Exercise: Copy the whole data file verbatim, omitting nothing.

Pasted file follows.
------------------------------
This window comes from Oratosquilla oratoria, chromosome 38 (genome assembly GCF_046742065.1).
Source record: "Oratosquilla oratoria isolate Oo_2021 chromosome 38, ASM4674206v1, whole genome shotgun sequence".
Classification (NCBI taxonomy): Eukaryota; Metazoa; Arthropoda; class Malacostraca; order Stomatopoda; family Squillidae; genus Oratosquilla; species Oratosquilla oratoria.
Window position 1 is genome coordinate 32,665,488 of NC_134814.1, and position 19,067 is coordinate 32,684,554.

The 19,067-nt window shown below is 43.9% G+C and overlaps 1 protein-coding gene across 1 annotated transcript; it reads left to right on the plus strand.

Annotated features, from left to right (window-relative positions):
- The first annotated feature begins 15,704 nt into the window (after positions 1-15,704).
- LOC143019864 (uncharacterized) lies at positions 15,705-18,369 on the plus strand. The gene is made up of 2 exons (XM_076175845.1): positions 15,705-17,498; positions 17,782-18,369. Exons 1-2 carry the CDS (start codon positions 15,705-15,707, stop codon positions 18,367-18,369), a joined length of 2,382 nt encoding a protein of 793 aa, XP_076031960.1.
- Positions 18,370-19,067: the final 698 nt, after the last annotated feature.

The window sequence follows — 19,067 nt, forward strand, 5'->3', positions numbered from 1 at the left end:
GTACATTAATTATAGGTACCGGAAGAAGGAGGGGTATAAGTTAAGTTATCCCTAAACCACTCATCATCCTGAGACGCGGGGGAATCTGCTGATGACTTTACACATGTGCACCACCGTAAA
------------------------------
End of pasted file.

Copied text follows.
This window comes from Oratosquilla oratoria, chromosome 38 (genome assembly GCF_046742065.1).
Source record: "Oratosquilla oratoria isolate Oo_2021 chromosome 38, ASM4674206v1, whole genome shotgun sequence".
Classification (NCBI taxonomy): Eukaryota; Metazoa; Arthropoda; class Malacostraca; order Stomatopoda; family Squillidae; genus Oratosquilla; species Oratosquilla oratoria.
Window position 1 is genome coordinate 32,665,488 of NC_134814.1, and position 19,067 is coordinate 32,684,554.

The 19,067-nt window shown below is 43.9% G+C and overlaps 1 protein-coding gene across 1 annotated transcript; it reads left to right on the plus strand.

Annotated features, from left to right (window-relative positions):
- The first annotated feature begins 15,704 nt into the window (after positions 1-15,704).
- LOC143019864 (uncharacterized) lies at positions 15,705-18,369 on the plus strand. The gene is made up of 2 exons (XM_076175845.1): positions 15,705-17,498; positions 17,782-18,369. Exons 1-2 carry the CDS (start codon positions 15,705-15,707, stop codon positions 18,367-18,369), a joined length of 2,382 nt encoding a protein of 793 aa, XP_076031960.1.
- Positions 18,370-19,067: the final 698 nt, after the last annotated feature.

The window sequence follows — 19,067 nt, forward strand, 5'->3', positions numbered from 1 at the left end:
GTACATTAATTATAGGTACCGGAAGAAGGAGGGGTATAAGTTAAGTTATCCCTAAACCACTCATCATCCTGAGACGCGGGGGAATCTGCTGATGACTTTACACATGTGCACCACCGTAAA